‘You may wish to go beyond the acceptable’

Award-winning poet Albert Moritz talks about his craft, his career and the town that inspires him

Albert Moritz won the Griffin Prize for Poetry, given to the best book of poetry by a Canadian in June of last year for his work The Sentinel.
Albert Moritz won the Griffin Prize for Poetry, given to the best book of poetry by a Canadian in June of last year for his work The Sentinel.
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Born in Niles—a small industrial town in northeastern Ohio—Albert Frank Moritz, poet and Griffin Poetry Prize winner, said he spent a Huckleberry Finn-esque childhood along the banks of Mosquito Creek and its surrounding woods.

“I write about Niles obsessively,” he said. “It certainly influences my poetry.”

The Griffin Poetry Prize was established in 2000 by Scott Griffin and is administered by literary scholars such as Margaret Atwood and Michael Ondaatje. The award is worth $50,000.

Mortiz, who will be reading at Queen’s on Mar. 15, has written more than 15 books of poetry, received the Guggenheim Fellowship, the Award in Literature of the American Academy and Institute of Arts and Letters, the Ingram Merrill Fellowship and has been a finalist for the Governor General’s Literary Award.

He has also translated seven books of poetry and a novel from Spanish and French, and in collaboration with wife Theresa Moritz has written multiple biographies and The Oxford Literary Guide to Canada.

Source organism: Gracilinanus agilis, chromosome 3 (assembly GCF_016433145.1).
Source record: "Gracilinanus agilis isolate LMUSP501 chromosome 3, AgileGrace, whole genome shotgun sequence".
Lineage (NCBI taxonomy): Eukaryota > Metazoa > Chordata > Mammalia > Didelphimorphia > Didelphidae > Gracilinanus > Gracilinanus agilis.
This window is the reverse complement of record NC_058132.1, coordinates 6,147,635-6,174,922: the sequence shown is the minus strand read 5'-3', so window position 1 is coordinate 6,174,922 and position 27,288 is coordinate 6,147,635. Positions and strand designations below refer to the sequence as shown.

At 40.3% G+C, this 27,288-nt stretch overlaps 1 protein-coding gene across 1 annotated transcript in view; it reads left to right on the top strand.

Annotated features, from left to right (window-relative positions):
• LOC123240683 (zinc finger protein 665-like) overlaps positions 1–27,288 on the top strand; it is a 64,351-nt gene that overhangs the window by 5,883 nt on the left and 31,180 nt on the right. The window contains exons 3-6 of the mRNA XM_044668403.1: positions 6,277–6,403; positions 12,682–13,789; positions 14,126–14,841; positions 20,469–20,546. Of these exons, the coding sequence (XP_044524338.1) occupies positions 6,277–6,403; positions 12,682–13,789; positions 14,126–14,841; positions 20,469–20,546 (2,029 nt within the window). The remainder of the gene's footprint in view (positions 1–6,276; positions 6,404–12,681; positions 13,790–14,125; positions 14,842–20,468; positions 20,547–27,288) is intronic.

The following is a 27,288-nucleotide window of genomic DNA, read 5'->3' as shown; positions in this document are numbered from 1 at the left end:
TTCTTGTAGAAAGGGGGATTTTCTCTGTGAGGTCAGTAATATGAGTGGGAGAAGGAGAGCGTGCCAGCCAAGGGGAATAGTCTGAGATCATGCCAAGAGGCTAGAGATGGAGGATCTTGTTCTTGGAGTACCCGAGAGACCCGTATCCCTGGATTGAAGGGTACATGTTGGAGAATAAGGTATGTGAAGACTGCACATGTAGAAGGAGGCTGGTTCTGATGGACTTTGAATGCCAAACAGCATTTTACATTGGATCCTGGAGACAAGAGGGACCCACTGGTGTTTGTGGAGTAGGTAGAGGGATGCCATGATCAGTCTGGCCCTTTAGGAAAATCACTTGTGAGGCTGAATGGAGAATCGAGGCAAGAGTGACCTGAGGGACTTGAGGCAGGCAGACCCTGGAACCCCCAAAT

Moritz received his BA (1969), MA (1971) and PhD (1975) from Marquette University in Wisconsin and holds a doctorate in 18th and 19th-century British poetry. He currently teaches at Victoria College at the University of Toronto as a special lecturer of creative writing.

In an e-mail to the Journal, Moritz said his poetry was strongly influenced by his hometown, having written an entire book, called Mahoning, on Niles, depicting it as an incarnation of universal nature.

The town also influenced his love of poetry, but there wasn’t much sympathy for poetry in Niles, he said, adding that he didn’t feel encouraged to write poetry in his hometown.

Despite this, Moritz said, poetry influenced him at a young age.

“For whatever reason, I was very aware, as a very young child, of the liturgy of the Mass,” he said. “So from that I absorbed very ancient, very great poetry.”

Even more importantly, Moritz said, he began to become absorbed in poetry before he could read.

“I had a real experience of ‘primitive’ poetry, poetry as a voice passed from mouth to much, a spray of images always vanishing and reappearing ... Poetry as the first people would have experienced it, before writing.”

Moritz said everyone experiences words before writing and training, but not everyone continues to use this experience.

“Who knows why, few seem to retain it, or honour it insofar as they recall it,” he said. “I do.”

Although Moritz said he wasn’t a precocious reader in the sense of reading before school, he learned to read suddenly, within the first two or three weeks of Grade 1, at a more or less adult level.